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When it comes to trauma, most people assume big and catastrophic events like natural disasters, car accidents, military combat, terrorist attacks, sexual assault, et cetera. However, traumatic events are not always so extreme or life-threating. Trauma can also be caused by experiences that are relatively smaller-scale, highly personal, and chronically distressing. Examples include verbal or emotional abuse, infidelity, financial worries, non-life-threatening injuries or chronic pain, and more. Furthermore, for those who work in caregiving professions, trauma may occur vicariously through repeated exposure to trauma survivors.
Given the various forms trauma can take, many people will experience its effects at some point in their lives. Generally speaking, it will result in persistent challenges across multiple dimensions.
COMMON REACTIONS INCLUDE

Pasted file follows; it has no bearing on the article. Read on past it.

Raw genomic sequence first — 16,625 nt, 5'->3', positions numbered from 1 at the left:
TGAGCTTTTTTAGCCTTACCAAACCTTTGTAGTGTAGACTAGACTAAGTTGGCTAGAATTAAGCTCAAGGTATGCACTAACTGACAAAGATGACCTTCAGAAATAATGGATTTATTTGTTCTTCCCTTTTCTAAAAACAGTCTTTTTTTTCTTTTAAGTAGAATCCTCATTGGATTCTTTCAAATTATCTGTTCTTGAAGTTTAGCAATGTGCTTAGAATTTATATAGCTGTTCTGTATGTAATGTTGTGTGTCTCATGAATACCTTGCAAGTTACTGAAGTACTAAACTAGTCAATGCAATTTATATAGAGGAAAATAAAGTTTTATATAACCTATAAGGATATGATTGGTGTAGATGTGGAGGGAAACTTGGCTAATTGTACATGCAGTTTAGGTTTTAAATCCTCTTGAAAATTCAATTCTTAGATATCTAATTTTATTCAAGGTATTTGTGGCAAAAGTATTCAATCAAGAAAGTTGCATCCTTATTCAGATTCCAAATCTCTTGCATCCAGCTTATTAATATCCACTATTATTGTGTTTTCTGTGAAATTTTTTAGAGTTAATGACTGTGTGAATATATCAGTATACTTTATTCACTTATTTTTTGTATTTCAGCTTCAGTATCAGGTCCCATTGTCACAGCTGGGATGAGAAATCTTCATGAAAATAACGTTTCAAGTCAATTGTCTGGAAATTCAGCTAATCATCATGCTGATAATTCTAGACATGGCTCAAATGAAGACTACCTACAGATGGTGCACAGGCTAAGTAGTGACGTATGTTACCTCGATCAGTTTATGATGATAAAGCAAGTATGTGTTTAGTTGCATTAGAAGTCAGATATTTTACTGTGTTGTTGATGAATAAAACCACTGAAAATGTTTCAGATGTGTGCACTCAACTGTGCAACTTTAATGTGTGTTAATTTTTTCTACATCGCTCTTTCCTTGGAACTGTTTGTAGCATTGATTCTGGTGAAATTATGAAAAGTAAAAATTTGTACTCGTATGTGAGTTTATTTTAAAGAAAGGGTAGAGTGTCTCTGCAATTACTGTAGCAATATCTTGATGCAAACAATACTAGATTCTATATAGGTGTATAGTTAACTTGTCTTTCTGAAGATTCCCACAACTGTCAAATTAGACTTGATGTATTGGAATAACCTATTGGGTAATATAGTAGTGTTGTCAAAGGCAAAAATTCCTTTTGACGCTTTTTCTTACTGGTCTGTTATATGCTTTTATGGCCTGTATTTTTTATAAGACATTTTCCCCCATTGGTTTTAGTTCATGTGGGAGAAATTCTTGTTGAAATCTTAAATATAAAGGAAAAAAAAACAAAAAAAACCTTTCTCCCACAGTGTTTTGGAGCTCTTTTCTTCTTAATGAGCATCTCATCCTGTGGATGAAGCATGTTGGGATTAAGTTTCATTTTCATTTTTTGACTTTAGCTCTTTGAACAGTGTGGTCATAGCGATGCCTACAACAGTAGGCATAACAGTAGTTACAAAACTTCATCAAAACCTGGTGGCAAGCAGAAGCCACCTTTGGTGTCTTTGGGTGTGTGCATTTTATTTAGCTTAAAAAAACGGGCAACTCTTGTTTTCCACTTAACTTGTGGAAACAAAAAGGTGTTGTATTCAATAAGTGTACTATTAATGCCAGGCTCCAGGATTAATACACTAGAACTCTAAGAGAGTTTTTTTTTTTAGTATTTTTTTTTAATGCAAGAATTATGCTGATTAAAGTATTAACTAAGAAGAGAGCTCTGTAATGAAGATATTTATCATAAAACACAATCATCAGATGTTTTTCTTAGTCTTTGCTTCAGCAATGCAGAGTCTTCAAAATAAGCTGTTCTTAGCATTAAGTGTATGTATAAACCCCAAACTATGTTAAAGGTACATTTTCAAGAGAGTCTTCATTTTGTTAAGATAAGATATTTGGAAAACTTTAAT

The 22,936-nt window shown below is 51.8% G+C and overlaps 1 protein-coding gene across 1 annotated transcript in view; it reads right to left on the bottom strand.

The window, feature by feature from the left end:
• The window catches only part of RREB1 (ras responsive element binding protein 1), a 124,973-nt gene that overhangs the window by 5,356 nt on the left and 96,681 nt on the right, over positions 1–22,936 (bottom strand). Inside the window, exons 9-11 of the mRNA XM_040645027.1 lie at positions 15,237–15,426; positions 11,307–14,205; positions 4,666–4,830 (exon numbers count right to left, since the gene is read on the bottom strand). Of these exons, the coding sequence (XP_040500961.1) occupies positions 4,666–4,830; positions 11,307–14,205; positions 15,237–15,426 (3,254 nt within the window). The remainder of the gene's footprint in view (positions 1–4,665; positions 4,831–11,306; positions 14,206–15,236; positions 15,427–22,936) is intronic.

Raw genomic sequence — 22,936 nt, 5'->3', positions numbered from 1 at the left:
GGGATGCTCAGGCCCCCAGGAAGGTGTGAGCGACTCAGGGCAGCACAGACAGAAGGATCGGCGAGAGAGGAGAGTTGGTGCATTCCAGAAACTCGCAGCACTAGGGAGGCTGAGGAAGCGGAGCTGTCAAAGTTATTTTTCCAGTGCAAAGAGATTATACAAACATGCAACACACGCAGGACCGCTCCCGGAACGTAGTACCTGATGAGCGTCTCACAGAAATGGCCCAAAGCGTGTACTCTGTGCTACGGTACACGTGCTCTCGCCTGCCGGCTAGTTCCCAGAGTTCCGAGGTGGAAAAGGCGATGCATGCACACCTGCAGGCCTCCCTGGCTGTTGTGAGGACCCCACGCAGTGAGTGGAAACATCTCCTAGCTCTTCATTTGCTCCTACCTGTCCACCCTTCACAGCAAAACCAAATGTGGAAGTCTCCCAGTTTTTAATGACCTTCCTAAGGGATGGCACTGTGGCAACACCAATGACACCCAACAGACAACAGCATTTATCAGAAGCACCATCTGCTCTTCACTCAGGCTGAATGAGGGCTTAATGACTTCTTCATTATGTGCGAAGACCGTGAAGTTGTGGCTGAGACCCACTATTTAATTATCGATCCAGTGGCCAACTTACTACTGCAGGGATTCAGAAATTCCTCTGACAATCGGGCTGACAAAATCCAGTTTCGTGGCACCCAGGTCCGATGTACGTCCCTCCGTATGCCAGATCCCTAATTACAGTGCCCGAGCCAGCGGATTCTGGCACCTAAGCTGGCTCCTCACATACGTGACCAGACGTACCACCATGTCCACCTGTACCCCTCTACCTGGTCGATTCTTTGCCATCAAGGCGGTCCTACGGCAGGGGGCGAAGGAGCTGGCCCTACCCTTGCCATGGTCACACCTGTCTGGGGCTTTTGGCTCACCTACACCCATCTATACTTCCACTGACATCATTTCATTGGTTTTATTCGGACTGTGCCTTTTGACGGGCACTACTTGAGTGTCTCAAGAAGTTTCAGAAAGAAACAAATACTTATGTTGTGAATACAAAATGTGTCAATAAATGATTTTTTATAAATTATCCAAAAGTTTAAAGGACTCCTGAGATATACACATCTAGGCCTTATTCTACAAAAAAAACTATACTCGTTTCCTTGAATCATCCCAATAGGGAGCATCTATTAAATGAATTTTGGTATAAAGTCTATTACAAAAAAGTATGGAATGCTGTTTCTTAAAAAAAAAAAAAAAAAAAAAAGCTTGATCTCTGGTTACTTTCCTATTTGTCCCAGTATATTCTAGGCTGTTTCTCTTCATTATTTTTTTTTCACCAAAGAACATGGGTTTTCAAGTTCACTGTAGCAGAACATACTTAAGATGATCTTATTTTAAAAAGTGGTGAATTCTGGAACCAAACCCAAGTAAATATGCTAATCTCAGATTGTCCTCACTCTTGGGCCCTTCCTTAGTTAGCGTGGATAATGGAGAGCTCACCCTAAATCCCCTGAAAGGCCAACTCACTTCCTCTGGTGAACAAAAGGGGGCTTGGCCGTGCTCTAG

- Physical: exhaustion, restlessness, fidgeting, jumpiness, sleep disturbances (oversleeping, insomnia, nightmares), muscle tension, digestive issues, cold hands or feet, racing heart
- Emotional: fear, sadness, anger, numbness, shame, guilt, grief, resentment
- Mental: intrusive memories ("flashbacks"), paranoia, dissociation, confusion, memory disturbances, negative beliefs about self or others
- Behavioral: avoidance of triggers, hypervigilance or always being on the lookout for threats, fight/flight/freeze responses, extreme people-pleasing
All of these are normal and naturally distressing to experience. Digging into the trauma and effects may prove difficult for survivors for various reasons. Frequently, responses like minimizing, avoiding denial try to protect survivors from losing control, experiencing discomfort, or getting into additional danger. In some cases, individuals may turn to harmful techniques to try to cope, including: substance abuse, high-risk or self-injurious behaviors, disordered eating, excessive engagement in activities like shopping or working, and more.
HOW THERAPY CAN HELP
Trauma treatment often begins by strengthening one's ability to soothe intense emotional and physical responses. Survivors may learn how to identify their triggers and compile tools that allow them to calm their body, tend to their emotions, and effectively shift their harmful thoughts or behaviors. As treatment continues, a therapist and survivor work together to heal deeper wounds to the identity, self-esteem, sense of safety and hope, ability to connect with and trust others, and more.